Lawyers wrangle over “illegal trafficking” of property


Lawyers for a Jacksonville family whose businesses were confiscated in Cuba before the revolution urged a federal judge today not to dismiss their lawsuit against Carnival Cruise Lines.
Javier Garcia-Bengochea, a Jacksonville neurosurgeon, sued the cruise company on May 2, saying it was “illegally trafficking” in the waterfront properties that his family owned in Santiago de Cuba.
Carnival Cruise Lines denied the claim and said they couldn’t have been illegal trafficking in the property because they were providing travel services that were legal under U.S. law at the time.

Javier Garcia-Bengochea

Lawyers for Garcia-Bengochea rejected that and other arguments in a 27-page document filed today in U.S. District Court in the Southern District of Florida.
They wrote:

The LIBERTAD Act’s legislative history does not provide explicit guidance as to whether Congress intended to make the exceptions enumerated in § 6023(13)(B) affirmative defenses or elements of the plaintiff’s prima facie case of trafficking.
Carnival’s argument that it cannot “traffic” in the Subject Property because it maintains a general license from the Office of Foreign Assets Control (“OFAC”), supports the conclusion that Carnival is better equipped to prove that its commercial cruise line business to Cuba is immunized from LIBERTAD Act liability.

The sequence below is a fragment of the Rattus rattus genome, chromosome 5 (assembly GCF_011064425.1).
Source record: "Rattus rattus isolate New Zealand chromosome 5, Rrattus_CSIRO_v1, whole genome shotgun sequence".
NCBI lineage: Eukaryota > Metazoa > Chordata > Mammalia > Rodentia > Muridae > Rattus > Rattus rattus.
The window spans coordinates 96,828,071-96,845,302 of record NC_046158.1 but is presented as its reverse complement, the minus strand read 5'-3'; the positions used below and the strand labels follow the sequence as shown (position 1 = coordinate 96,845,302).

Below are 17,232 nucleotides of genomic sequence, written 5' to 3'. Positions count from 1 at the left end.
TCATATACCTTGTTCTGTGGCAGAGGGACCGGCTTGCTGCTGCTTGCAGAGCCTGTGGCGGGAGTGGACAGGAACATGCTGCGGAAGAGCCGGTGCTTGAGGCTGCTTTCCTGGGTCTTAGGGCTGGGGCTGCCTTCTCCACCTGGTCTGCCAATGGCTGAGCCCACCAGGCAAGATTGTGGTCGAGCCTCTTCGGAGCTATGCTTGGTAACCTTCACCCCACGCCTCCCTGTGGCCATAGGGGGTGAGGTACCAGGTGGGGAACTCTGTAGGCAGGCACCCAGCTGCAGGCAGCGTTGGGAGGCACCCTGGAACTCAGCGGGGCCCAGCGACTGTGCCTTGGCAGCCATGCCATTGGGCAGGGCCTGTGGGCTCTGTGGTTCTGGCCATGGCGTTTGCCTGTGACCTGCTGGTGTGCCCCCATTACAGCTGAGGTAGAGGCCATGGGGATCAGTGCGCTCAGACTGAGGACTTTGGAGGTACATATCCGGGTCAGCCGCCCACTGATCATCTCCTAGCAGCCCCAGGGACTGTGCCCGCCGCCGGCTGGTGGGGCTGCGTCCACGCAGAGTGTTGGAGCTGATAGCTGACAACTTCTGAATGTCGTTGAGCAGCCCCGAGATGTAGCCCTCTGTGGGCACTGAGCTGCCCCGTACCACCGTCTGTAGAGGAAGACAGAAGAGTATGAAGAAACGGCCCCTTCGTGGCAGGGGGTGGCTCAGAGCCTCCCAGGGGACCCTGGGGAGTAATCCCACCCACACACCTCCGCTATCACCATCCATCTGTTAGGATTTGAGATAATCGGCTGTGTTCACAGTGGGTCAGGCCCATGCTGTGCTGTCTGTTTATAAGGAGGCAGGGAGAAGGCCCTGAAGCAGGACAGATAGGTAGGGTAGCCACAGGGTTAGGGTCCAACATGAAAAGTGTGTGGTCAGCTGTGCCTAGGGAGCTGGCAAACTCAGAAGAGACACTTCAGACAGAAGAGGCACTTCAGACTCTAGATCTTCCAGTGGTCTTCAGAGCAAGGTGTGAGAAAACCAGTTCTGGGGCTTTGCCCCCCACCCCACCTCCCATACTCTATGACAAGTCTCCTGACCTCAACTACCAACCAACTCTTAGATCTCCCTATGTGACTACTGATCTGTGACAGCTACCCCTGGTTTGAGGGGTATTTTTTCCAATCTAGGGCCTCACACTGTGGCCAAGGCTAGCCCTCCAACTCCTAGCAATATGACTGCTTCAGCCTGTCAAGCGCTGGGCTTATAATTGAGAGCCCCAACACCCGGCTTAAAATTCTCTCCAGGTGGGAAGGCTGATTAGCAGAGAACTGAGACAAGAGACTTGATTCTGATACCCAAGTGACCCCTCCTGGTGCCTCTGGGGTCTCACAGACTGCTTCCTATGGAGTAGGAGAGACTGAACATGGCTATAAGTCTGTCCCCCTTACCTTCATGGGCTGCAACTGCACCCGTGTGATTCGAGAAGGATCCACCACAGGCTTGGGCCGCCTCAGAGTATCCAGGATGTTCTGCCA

In any event, the Code of Federal Regulations — which authorize the Department of the Treasury to issue Carnival an OFAC license to travel to Cuba — does not supplant federal law or insulate an entity from the enforcement of federal law. It cannot; especially because the regulation that Carnival concedes authorizes its travel to Cuba was instituted in 2015, nearly twenty years after the LIBERTAD Act was signed into law by President Clinton. Thus, an OFAC license does not immunize Carnival’s conduct, nor does it bar Plaintiff from alleging a prima facie case of trafficking under Title III.

The case has been assigned to Senior Judge James Lawrence King.
For additional information, see:

  • Garcia-Bengochea’s May 2 lawsuit.
  • Carnival’s motion to dismiss.
  • Garcia-Bengochea’s 2015 congressional testimony about his family’s case.
  • A document supporting Carnival’s motion to dismiss and including the 1966 will of a Garcia-Bengochea relative.
  • A blog post about Havana Docks Corp.’s lawsuit against Carnival Cruise Lines.

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